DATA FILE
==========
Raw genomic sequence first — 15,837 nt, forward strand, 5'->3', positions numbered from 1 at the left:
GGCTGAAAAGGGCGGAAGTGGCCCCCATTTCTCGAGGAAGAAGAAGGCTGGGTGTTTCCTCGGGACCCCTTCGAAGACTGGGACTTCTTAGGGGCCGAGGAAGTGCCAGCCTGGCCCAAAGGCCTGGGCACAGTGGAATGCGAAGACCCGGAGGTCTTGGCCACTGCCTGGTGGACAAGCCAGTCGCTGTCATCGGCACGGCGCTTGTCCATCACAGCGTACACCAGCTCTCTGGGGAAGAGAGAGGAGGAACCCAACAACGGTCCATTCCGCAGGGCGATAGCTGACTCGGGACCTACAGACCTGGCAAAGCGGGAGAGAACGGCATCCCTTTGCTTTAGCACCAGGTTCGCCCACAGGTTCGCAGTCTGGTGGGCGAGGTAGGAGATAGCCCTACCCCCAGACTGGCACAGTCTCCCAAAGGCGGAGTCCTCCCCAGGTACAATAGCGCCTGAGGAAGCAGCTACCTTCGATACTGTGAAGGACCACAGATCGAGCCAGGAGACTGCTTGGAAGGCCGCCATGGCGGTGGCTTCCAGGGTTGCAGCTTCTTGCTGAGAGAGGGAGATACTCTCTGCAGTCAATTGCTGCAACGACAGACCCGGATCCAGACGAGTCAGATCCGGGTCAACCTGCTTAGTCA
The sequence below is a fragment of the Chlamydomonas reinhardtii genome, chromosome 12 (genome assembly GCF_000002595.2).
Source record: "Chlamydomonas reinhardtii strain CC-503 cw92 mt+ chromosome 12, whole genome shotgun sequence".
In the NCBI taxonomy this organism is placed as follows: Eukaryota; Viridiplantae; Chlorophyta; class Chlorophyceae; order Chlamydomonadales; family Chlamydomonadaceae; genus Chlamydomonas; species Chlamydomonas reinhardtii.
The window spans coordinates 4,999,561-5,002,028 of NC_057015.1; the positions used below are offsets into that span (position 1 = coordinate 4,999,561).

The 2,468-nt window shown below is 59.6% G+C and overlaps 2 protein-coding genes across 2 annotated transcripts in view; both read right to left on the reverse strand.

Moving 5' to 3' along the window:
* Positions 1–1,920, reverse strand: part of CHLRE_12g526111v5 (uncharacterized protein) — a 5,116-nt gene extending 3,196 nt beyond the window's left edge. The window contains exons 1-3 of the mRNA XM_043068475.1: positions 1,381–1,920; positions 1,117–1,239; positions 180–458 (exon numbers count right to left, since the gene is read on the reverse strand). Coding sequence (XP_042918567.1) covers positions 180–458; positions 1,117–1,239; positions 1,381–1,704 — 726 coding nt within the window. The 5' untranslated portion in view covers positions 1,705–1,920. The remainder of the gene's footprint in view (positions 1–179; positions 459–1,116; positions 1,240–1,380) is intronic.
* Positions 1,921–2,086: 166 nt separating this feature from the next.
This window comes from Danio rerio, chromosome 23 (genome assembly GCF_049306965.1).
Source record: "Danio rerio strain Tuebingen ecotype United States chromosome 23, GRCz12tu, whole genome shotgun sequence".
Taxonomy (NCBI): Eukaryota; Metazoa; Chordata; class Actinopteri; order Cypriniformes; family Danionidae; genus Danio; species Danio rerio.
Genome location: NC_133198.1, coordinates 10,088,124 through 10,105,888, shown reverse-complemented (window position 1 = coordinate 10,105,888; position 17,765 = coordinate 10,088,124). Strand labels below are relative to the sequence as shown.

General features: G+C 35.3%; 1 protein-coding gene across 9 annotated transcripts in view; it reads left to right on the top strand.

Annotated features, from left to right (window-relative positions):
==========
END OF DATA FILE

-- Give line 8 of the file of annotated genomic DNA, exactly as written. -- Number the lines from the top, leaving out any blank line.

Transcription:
Moving 5' to 3' along the window: